Qikun Xue and coworkers report the first experimental observation of the quantum anomalous Hall effect
The research team led by Professor Qikun Xue from Tsinghua University, in collaboration with researchers from the Institute of Physics of Chinese Academy of Sciences and Stanford University, made a breakthrough in the field of condensed matter physics. They reported the first experimental observation of the quantum anomalous Hall effect, which represents a very important new phenomenon discovered first by Chinese physicists. These results were published on March 15th Beijing Time (March 14th US Eastern Time) in the Science magazine as a Science Express paper. Tsinghua graduate students Cuizu Chang, Jinsong Zhang, Xiao Feng and Institute of Physics graduate student Jie Shen made equal contributions to this work. The other members of the joint research team include Yayu Wang, Xi Chen and Jinfeng Jia from Tsinghua, Xucun Ma, Ke He, Lili Wang, Li Lu, Zhong Fang and Xi Dai from the Institute of Physics, and Shoucheng Zhang from Stanford.
Schematic illustration of the quantum anomalous Hall effect: when the chemical potential is tuned into the energy gap at the Dirac point of a ferromagnetic topological insulator, the zero magnetic field anomalous Hall conductance sxy(0) reaches the quantized value e2/h and forms a plateau, whereas the longitudinal conductance sxx(0) drops to 0.
The dissipationless edge states of the quantum Hall effect can be used for making new generation of low energy consumption transistors and electronic devices, which can help reduce the heating and energy cost of computers. However, the realization of conventional quantum Hall effect needs a very strong magnetic field (more than 10,000 times larger than the earth magnetic field), making the application very challenging. The most fascinating property of the quantum anomalous Hall effect is that it occurs in zero magnetic field, which significantly facilitates the practical applications of the quantum Hall effect for low energy consumption electronics.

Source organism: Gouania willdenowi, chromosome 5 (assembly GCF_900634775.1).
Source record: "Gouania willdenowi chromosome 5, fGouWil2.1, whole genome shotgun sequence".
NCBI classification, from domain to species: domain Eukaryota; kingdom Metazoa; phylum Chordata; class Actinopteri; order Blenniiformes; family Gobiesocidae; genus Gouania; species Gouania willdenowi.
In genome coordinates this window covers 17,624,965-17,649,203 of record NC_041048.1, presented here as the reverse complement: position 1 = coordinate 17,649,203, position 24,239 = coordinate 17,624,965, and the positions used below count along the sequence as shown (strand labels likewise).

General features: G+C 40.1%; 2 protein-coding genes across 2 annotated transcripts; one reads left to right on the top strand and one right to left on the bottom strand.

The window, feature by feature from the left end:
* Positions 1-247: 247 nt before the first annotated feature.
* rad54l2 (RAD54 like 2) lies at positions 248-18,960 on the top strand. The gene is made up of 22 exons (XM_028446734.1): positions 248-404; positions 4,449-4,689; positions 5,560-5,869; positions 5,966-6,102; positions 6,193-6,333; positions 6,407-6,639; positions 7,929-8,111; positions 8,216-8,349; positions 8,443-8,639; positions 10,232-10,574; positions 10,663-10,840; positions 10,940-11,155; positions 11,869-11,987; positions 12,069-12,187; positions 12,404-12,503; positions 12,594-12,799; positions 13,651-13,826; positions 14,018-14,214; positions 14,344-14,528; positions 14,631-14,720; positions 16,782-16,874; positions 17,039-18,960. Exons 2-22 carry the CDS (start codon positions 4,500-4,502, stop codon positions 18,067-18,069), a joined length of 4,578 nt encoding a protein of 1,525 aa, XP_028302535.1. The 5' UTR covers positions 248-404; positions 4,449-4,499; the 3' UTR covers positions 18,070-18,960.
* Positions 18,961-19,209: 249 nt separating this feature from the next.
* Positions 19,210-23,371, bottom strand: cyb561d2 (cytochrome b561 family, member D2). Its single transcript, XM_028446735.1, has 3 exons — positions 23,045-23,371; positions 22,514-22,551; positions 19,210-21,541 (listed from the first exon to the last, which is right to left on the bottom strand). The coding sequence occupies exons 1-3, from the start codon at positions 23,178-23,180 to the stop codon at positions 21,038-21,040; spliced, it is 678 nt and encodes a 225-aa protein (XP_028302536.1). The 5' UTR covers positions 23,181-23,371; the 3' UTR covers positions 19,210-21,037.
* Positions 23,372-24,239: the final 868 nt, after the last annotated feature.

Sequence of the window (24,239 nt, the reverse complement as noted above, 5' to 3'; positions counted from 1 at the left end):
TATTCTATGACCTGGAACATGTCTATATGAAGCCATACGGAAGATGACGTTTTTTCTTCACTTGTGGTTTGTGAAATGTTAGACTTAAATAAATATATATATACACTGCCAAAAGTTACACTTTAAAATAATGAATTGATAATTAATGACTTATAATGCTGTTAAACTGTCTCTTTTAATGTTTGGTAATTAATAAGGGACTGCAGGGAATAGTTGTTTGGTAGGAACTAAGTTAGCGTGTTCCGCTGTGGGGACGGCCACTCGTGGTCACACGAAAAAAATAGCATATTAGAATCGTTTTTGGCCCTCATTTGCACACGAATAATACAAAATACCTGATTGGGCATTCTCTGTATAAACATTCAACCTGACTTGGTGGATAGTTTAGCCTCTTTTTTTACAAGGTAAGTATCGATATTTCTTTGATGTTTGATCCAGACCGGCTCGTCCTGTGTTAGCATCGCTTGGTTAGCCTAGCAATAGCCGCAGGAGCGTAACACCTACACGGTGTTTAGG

Schematic device structure for the quantum anomalous Hall effect measurements: we fabricated the ferromagnetic topological insulator thin films grown by molecular beam epitaxy into a field effect transistor device, and performed high precision measurements of its Hall resistance and longitudinal resistance.
The research team used molecular beam epitaxy to grow atomically flat thin films of magnetically doped (Bi,Sb)2Te3 topological insulators. They fabricated the films into transport devices and measured the anomalous Hall effect at extremely low temperatures. They found that within a certain range of gate voltages, the zero magnetic field anomalous Hall resistance of this system reaches the quantized value h/e2 ~ 25800 W, which is the hallmark of quantum Hall effect. They submitted the paper to the Science magazine and it was quickly accepted.
Experimental results showing the quantum anomalous Hall effect: the different curves represent the field dependence of the Hall resistance measured at varied gate voltages. Within a certain range of gate voltages, the zero magnetic field anomalous Hall resistance reaches the quantized value h/e2.
The research is supported by the National Natural Science Foundation of China, the Ministry of Science and Technology of China, the Ministry of Education of China, Tsinghua University, and the Chinese Academy of Sciences.
Title: Experimental observation of the quantum anomalous Hall effect in a magnetic topological insulator
Authors: Cui-Zu Chang,1,2† Jinsong Zhang,1† Xiao Feng,1,2† Jie Shen,2† Zuocheng Zhang,1 Minghua Guo,1 Kang Li,2 Yunbo Ou,2 Pang Wei,2 Li-Li Wang,2 Zhong-Qing Ji,2 Yang Feng,1 Shuaihua Ji,1 Xi Chen,1 Jinfeng Jia,1 Xi Dai,2 Zhong Fang,2 Shou-Cheng Zhang,3 Ke He,2* Yayu Wang,1* Li Lu,2 Xu-Cun Ma,2 Qi-Kun Xue1,2*
Affiliations:1.State Key Laboratory of Low-Dimensional Quantum Physics, Department of Physics, Tsinghua University, Beijing 100084, China
2.Beijing National Laboratory for Condensed Matter Physics, Institute of Physics, The Chinese Academy of Sciences, Beijing 100190, China
3.Department of Physics, Stanford University, Stanford, California 94305-4045 (USA)
† These authors contributed equally to this work.